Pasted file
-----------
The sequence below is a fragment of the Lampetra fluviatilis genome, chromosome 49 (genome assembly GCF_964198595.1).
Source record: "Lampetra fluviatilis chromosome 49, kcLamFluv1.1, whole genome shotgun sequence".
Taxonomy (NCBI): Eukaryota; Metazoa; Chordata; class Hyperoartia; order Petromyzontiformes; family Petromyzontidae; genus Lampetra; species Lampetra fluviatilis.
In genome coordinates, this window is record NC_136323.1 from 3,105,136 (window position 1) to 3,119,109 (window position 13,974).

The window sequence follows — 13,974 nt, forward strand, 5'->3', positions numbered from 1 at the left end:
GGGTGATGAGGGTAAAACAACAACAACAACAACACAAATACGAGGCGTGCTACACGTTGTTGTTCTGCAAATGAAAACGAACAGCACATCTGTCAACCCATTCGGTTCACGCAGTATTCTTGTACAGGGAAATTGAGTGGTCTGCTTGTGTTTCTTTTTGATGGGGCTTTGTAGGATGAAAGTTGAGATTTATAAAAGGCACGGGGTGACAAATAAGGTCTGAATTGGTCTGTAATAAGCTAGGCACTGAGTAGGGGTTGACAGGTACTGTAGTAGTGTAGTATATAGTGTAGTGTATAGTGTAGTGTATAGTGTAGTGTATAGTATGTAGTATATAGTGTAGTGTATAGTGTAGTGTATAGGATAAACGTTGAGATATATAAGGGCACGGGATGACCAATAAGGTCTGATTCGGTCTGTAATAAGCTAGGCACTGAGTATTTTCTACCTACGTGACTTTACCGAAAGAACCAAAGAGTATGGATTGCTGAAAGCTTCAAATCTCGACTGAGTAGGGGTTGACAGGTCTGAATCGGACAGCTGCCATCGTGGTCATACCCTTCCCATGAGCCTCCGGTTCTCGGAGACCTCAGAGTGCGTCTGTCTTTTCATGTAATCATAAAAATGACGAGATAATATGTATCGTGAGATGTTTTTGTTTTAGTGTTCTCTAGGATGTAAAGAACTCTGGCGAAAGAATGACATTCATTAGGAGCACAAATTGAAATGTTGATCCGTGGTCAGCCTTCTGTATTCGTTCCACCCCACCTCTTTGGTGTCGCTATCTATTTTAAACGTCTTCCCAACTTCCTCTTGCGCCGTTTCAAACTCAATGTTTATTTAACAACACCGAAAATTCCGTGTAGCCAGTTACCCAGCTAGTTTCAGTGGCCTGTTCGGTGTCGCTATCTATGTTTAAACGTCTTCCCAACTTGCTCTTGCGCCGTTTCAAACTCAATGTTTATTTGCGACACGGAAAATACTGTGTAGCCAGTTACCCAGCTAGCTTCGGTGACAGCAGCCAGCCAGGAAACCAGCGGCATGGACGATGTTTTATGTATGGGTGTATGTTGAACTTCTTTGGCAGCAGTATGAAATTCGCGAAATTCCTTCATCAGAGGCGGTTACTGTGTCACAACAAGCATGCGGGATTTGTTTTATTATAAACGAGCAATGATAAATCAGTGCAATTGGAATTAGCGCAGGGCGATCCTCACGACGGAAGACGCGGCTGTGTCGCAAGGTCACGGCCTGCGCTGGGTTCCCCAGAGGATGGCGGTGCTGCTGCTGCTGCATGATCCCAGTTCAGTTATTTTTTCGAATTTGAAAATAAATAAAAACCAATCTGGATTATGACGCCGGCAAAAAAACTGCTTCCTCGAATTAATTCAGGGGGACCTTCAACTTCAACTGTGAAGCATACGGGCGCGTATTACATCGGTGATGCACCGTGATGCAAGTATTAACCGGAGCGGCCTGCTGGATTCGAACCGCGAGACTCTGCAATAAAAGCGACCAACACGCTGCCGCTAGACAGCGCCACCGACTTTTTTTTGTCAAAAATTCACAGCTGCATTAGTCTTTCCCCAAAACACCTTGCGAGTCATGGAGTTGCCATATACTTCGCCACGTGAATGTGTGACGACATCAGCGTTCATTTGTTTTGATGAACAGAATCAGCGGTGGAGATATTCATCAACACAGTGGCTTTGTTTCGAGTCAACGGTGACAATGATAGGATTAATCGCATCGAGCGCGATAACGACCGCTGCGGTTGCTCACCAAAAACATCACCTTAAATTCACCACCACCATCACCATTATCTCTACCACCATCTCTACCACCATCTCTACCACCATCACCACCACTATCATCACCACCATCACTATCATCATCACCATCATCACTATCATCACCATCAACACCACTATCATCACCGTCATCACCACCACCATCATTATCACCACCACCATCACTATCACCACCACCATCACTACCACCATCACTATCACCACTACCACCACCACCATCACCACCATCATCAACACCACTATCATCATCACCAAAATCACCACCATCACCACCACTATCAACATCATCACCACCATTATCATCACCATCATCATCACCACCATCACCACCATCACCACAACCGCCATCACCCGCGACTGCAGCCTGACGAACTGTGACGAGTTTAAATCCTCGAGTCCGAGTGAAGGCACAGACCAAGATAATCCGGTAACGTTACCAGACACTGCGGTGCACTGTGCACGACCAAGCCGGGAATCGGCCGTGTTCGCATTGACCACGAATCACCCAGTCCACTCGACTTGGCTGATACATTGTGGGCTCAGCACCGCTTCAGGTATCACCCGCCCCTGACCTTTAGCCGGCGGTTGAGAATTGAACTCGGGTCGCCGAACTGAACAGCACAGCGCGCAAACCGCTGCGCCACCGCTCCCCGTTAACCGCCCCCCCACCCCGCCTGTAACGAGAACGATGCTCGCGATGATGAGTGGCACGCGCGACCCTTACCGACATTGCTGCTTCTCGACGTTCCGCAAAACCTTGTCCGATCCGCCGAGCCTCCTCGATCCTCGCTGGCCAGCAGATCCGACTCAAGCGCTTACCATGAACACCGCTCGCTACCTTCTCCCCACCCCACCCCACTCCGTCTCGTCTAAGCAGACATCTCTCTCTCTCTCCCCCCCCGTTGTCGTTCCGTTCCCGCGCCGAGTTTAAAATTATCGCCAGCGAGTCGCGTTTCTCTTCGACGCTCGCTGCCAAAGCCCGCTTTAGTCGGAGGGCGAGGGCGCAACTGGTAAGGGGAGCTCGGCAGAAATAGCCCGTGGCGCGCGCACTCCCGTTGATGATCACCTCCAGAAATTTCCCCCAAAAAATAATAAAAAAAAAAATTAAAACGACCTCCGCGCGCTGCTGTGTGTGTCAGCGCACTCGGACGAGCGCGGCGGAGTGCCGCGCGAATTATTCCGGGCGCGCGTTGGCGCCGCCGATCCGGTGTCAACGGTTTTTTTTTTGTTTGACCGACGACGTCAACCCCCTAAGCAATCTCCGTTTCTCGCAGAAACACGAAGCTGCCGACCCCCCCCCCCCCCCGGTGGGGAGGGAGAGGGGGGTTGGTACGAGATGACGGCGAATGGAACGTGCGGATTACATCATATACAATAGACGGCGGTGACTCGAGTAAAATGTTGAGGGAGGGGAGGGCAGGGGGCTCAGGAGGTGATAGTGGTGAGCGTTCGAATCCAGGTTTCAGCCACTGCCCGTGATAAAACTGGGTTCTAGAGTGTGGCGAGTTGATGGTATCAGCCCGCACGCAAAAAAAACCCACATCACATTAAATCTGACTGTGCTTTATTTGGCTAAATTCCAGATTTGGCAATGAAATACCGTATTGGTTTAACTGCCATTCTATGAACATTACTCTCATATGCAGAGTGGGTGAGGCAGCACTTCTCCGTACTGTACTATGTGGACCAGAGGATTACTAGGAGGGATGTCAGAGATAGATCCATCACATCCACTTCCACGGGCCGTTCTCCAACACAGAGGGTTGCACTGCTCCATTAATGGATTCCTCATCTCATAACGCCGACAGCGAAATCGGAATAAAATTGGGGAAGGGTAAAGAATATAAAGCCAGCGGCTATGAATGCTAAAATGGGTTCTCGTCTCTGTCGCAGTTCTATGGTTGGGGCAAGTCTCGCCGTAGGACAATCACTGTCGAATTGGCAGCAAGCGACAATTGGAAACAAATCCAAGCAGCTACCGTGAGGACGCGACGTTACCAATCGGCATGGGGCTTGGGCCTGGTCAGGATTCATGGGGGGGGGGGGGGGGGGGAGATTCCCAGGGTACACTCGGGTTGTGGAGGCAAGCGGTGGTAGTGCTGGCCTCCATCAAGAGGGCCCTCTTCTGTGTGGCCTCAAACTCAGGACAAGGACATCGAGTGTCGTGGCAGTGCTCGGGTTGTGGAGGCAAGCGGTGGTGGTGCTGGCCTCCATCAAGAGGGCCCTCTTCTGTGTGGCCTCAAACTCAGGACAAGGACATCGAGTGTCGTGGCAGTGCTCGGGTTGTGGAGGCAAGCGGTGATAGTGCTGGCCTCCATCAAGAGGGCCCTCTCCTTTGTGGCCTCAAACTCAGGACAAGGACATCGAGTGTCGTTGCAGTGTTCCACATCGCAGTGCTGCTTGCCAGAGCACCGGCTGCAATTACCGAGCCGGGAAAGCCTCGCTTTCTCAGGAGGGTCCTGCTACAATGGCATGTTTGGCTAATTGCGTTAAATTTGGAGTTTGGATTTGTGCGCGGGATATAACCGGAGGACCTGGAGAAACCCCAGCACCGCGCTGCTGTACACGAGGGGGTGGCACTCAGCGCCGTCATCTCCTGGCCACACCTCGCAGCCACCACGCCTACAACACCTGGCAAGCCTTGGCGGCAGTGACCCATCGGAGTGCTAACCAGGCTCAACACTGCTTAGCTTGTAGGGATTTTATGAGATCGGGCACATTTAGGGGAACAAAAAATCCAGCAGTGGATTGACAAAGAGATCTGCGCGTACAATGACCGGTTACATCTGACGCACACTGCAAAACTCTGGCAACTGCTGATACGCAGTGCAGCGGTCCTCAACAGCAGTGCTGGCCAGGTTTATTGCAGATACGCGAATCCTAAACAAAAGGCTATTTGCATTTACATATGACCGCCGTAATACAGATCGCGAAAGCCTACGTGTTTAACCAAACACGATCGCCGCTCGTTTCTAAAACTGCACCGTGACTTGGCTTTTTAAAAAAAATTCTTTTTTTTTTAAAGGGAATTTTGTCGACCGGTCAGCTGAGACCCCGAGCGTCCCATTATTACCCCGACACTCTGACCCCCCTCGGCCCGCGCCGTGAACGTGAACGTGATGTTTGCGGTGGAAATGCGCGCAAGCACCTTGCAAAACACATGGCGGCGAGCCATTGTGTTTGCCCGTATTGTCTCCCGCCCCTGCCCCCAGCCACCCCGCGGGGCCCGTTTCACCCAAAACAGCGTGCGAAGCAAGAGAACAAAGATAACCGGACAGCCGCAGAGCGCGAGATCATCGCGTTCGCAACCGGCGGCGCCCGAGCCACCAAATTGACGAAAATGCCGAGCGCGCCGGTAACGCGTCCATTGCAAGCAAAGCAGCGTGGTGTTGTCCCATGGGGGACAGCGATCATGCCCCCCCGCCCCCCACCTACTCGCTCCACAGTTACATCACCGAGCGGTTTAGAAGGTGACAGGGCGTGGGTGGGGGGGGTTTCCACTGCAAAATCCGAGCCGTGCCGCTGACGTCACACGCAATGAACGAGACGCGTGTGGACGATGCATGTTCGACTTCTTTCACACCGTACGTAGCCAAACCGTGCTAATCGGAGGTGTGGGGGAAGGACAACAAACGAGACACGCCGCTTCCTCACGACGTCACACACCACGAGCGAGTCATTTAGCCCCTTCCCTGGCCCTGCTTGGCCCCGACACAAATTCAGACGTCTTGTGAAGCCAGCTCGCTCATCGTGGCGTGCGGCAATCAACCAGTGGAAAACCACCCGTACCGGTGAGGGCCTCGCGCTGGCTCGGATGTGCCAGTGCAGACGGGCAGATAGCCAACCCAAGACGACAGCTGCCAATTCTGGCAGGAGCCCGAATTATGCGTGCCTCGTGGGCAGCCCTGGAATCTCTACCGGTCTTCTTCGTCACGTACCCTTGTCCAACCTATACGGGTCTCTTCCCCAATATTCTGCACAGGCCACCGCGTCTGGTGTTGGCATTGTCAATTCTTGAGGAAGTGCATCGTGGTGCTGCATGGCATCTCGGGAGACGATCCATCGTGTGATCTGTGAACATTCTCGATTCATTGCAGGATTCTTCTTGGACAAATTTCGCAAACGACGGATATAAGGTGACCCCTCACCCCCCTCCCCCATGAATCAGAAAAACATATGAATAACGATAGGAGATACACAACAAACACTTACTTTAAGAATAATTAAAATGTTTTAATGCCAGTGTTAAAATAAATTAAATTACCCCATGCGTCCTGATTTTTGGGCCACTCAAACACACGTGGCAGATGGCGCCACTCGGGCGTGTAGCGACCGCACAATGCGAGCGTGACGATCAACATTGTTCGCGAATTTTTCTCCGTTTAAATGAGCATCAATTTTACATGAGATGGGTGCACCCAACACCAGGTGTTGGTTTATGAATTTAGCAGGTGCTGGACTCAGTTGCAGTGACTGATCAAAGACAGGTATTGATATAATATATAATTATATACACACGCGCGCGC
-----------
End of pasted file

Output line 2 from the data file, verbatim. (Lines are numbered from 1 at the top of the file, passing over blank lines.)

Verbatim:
Source record: "Lampetra fluviatilis chromosome 49, kcLamFluv1.1, whole genome shotgun sequence".